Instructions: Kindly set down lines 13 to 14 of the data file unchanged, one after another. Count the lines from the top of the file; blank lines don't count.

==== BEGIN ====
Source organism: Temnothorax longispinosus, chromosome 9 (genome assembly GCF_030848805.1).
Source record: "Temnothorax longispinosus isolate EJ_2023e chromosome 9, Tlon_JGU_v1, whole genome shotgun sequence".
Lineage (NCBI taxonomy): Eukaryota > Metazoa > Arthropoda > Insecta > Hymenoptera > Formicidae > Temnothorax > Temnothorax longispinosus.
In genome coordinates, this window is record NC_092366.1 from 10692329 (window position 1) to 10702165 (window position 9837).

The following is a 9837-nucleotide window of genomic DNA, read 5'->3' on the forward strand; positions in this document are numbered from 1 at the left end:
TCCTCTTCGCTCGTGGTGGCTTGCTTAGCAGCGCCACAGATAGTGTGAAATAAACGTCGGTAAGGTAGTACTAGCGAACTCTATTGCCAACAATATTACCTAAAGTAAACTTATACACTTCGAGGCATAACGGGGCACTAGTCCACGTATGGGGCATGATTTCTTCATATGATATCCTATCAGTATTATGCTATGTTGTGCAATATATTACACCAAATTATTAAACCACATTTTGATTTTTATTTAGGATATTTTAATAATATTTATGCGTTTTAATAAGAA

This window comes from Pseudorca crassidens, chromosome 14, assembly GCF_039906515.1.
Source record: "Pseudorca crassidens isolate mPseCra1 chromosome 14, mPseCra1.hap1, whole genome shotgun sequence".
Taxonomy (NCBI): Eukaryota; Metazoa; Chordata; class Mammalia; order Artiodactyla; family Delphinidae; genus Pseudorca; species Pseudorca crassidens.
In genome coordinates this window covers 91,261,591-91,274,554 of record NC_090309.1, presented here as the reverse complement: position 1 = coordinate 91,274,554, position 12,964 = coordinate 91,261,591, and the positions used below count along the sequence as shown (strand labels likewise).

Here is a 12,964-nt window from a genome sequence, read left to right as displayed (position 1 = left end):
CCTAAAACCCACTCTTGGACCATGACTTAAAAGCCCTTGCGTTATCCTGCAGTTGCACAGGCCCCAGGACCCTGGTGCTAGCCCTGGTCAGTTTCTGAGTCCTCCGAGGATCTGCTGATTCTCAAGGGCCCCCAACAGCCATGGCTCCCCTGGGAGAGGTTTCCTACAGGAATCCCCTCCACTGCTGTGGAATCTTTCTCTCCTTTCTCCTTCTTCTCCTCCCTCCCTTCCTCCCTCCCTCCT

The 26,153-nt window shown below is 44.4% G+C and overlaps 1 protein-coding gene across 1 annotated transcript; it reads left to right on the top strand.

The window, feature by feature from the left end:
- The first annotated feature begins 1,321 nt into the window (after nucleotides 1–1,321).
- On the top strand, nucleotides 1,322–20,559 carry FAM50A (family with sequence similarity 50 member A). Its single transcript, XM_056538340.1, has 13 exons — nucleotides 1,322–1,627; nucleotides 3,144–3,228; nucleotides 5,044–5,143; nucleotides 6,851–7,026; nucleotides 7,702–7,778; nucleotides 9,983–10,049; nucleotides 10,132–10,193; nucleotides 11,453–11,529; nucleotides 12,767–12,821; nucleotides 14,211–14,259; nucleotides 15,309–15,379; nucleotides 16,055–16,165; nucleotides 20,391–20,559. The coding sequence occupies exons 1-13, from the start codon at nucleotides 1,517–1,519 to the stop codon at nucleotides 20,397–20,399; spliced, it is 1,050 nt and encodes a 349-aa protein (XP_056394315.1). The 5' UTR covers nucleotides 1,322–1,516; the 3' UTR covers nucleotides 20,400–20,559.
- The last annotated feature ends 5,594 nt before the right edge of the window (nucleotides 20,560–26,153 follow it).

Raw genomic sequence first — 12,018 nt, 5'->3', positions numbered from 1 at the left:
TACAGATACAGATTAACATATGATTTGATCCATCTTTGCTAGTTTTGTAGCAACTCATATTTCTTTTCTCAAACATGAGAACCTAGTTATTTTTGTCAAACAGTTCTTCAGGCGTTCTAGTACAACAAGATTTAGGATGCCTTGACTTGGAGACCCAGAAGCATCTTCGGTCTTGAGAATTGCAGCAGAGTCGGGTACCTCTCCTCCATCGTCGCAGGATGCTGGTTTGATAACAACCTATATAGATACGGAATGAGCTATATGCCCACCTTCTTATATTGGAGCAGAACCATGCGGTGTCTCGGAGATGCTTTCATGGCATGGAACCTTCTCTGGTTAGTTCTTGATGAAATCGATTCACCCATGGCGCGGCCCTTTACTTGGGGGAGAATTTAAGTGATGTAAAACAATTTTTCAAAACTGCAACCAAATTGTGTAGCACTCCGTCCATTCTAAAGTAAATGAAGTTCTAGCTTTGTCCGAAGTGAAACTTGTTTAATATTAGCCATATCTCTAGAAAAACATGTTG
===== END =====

The 26,153-nt window shown below is 44.4% G+C and overlaps 1 protein-coding gene across 1 annotated transcript; it reads left to right on the top strand.

The window, feature by feature from the left end: